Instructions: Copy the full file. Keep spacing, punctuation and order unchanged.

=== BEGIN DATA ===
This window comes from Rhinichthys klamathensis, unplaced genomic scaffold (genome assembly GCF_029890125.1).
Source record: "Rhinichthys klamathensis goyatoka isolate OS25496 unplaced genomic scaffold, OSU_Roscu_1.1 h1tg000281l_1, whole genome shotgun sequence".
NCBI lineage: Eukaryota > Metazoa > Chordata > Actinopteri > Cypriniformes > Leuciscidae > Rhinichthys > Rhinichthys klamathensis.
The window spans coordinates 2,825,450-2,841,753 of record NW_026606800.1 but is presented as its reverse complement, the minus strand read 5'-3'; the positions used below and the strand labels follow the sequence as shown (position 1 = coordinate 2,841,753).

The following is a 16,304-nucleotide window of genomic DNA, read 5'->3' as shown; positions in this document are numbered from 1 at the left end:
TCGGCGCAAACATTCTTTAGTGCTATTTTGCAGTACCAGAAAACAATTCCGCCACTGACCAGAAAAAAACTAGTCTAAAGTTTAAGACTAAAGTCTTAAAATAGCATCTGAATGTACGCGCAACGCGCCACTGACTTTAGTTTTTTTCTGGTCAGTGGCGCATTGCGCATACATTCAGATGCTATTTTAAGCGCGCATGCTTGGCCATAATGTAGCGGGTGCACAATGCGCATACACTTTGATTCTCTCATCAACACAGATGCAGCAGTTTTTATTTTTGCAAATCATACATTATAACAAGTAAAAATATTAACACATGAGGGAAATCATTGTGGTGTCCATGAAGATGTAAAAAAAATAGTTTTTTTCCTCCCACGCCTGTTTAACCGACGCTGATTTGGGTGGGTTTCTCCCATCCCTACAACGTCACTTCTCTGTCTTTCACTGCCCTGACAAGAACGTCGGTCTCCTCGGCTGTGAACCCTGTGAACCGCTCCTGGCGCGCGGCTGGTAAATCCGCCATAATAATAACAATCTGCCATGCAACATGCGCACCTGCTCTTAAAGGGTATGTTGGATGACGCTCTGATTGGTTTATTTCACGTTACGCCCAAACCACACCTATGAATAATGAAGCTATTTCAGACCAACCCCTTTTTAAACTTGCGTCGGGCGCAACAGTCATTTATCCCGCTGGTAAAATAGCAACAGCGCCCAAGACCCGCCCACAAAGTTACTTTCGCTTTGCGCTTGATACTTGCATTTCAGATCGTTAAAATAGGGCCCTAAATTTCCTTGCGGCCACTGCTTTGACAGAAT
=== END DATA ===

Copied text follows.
This window comes from Rhinichthys klamathensis, unplaced genomic scaffold (genome assembly GCF_029890125.1).
Source record: "Rhinichthys klamathensis goyatoka isolate OS25496 unplaced genomic scaffold, OSU_Roscu_1.1 h1tg000281l_1, whole genome shotgun sequence".
NCBI lineage: Eukaryota > Metazoa > Chordata > Actinopteri > Cypriniformes > Leuciscidae > Rhinichthys > Rhinichthys klamathensis.
The window spans coordinates 2,825,450-2,841,753 of record NW_026606800.1 but is presented as its reverse complement, the minus strand read 5'-3'; the positions used below and the strand labels follow the sequence as shown (position 1 = coordinate 2,841,753).

The following is a 16,304-nucleotide window of genomic DNA, read 5'->3' as shown; positions in this document are numbered from 1 at the left end:
TCGGCGCAAACATTCTTTAGTGCTATTTTGCAGTACCAGAAAACAATTCCGCCACTGACCAGAAAAAAACTAGTCTAAAGTTTAAGACTAAAGTCTTAAAATAGCATCTGAATGTACGCGCAACGCGCCACTGACTTTAGTTTTTTTCTGGTCAGTGGCGCATTGCGCATACATTCAGATGCTATTTTAAGCGCGCATGCTTGGCCATAATGTAGCGGGTGCACAATGCGCATACACTTTGATTCTCTCATCAACACAGATGCAGCAGTTTTTATTTTTGCAAATCATACATTATAACAAGTAAAAATATTAACACATGAGGGAAATCATTGTGGTGTCCATGAAGATGTAAAAAAAATAGTTTTTTTCCTCCCACGCCTGTTTAACCGACGCTGATTTGGGTGGGTTTCTCCCATCCCTACAACGTCACTTCTCTGTCTTTCACTGCCCTGACAAGAACGTCGGTCTCCTCGGCTGTGAACCCTGTGAACCGCTCCTGGCGCGCGGCTGGTAAATCCGCCATAATAATAACAATCTGCCATGCAACATGCGCACCTGCTCTTAAAGGGTATGTTGGATGACGCTCTGATTGGTTTATTTCACGTTACGCCCAAACCACACCTATGAATAATGAAGCTATTTCAGACCAACCCCTTTTTAAACTTGCGTCGGGCGCAACAGTCATTTATCCCGCTGGTAAAATAGCAACAGCGCCCAAGACCCGCCCACAAAGTTACTTTCGCTTTGCGCTTGATACTTGCATTTCAGATCGTTAAAATAGGGCCCTAAATTTCCTTGCGGCCACTGCTTTGACAGAAT